Soccer. With cars. And rocket boosters. Yeah, that doesnít sound like something that would actually work, does it? Fortunately for us, weíre not dealing with reality, and video gaming is the perfect medium to transform the impossible into the possible. Rocket League pits teams against each other in a rounded box arena, adds a ball to the mix, and charges each team with ensuring that the ball makes its way into the other teamís goal by whatever means necessary. You have no weapons, but the bulk of your vehicle and the laws of physics.

Letís get one thing out of the way: Rocket Leagueís focus is on its competitive online multiplayer. And thatís how it should be. The game supports up to eight players at once, but it also accommodates every permutation short of that; you can play singles, doubles, standard (3v3), and chaos (4v4). Not only do all of these options live up to their names, but they actually require different strategies in most cases.

If youíre not an online player, Rocket League might not be completely worth it, but itís still a great time even if youíre on your lonesome. You have the option to set up Exhibition matches or make your way through a Season, which delivers pretty much what youíd expect. No more, no less.

With the gameís physics engine fine-tuned to Newtonian nirvana, Psyonix didnít really need to go any further with Rocket League. But they did. Regardless of how well you perform in each match or even if your team wins, you will be rewarded at the end with a cosmetic item. These vary wildly and add to the already magnetic pull of the game. There are tons of bodies, paint colors (and types), toppers, antennae, wheels, and even exhaust. In classic indie game fashion, several of these are clever references to other games or pop culture licenses. Every now and then, your group will want to jump back into the garage to see exactly what kinds of insane combinations you can come up with.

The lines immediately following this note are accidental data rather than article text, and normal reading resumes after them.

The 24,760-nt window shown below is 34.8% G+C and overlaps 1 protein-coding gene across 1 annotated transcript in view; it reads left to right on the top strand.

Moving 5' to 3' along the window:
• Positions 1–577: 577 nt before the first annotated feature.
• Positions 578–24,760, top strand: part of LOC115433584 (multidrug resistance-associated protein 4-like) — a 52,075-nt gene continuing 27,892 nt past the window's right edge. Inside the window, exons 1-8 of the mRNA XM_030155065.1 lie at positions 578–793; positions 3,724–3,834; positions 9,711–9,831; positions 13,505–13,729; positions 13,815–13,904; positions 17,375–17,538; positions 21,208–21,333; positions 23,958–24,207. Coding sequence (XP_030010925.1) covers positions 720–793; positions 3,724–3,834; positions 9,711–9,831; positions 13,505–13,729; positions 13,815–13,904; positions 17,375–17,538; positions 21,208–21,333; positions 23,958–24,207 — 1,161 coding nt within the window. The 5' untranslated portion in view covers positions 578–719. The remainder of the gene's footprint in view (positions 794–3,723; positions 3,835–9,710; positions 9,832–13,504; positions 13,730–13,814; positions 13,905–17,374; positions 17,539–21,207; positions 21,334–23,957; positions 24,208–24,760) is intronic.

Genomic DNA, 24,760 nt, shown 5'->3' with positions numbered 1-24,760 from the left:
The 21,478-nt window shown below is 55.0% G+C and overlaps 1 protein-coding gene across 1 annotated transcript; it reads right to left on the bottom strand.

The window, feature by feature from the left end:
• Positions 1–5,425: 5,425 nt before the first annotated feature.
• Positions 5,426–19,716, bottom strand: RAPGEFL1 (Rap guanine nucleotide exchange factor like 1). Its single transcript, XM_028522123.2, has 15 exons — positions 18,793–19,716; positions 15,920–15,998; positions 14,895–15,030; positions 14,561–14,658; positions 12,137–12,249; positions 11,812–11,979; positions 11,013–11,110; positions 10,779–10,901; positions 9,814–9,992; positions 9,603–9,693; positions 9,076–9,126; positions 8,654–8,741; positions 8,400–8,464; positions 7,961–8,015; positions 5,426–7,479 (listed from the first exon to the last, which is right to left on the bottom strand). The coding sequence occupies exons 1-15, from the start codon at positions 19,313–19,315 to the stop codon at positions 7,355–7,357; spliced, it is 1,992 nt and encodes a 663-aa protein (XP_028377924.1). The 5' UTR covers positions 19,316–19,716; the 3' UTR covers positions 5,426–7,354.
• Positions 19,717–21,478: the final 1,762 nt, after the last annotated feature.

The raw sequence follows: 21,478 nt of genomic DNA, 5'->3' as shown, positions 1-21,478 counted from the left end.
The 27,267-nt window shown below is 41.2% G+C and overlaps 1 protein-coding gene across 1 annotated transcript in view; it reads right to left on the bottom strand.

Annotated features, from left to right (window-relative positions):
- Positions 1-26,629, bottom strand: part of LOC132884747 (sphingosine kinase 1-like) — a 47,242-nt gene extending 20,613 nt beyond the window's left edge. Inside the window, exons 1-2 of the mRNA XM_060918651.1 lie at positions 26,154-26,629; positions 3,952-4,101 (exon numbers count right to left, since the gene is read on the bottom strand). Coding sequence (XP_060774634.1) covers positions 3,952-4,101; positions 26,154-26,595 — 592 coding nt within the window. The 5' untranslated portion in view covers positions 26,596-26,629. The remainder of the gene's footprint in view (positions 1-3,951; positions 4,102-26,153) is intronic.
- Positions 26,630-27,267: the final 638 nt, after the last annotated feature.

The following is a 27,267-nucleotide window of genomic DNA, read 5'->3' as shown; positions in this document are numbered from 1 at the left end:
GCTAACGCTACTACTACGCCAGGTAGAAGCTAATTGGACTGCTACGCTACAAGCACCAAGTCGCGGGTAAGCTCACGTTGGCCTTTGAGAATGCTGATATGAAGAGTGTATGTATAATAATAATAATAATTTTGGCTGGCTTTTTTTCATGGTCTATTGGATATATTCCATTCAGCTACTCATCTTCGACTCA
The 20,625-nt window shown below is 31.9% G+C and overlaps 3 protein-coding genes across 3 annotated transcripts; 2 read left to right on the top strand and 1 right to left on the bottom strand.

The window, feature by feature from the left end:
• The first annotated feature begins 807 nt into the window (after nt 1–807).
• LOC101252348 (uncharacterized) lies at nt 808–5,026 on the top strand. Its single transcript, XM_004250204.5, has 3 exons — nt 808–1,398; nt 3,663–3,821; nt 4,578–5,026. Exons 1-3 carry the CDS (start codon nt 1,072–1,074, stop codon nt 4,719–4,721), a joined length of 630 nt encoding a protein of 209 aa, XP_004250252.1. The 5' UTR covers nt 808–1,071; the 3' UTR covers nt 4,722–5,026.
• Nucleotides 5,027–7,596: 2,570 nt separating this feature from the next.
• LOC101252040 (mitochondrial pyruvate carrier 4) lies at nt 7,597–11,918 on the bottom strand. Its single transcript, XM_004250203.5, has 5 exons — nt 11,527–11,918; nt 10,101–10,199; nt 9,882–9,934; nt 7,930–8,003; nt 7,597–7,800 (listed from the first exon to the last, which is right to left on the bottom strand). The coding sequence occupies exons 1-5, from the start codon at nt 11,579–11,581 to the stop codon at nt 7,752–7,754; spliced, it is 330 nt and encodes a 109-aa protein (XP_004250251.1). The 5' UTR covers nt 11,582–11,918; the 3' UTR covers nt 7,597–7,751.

Rocket League is easy to pick up and play. However, itís devilishly hard to master. Learning to master this gameís precision controls is but one of its myriad delights. Above all else, Rocket League is about patience and opportunity. Patience youíll need when things are hectic, when every car in the field is jockeying for that one crucial touch that turns the tide of the rally or increases their teamís momentum and scoring potential. Knowing when to stay away and when (and how) to go for the kill is perhaps the most important lesson Rocket League has to teach, and despite the varied training scenarios and the Free Play Mode, the game is rarely explicit about it. You learn by doing. By failing. By succeeding.

Make no mistake: you will inevitably come across a team that is better than yours on every conceivable level. And youíll have no choice but to sit there and take it. However, this is your chance to learn and experiment. You need a team thatís willing to communicate by voice; the emote mechanics and chat board are fun to mess with after each goal, but they're ultimately little more than diversions. Provided youíre a good observer, an effective communicator, and a prudent driver, youíll be pulling off insane crosses, long shots, and ridiculous saves in no time.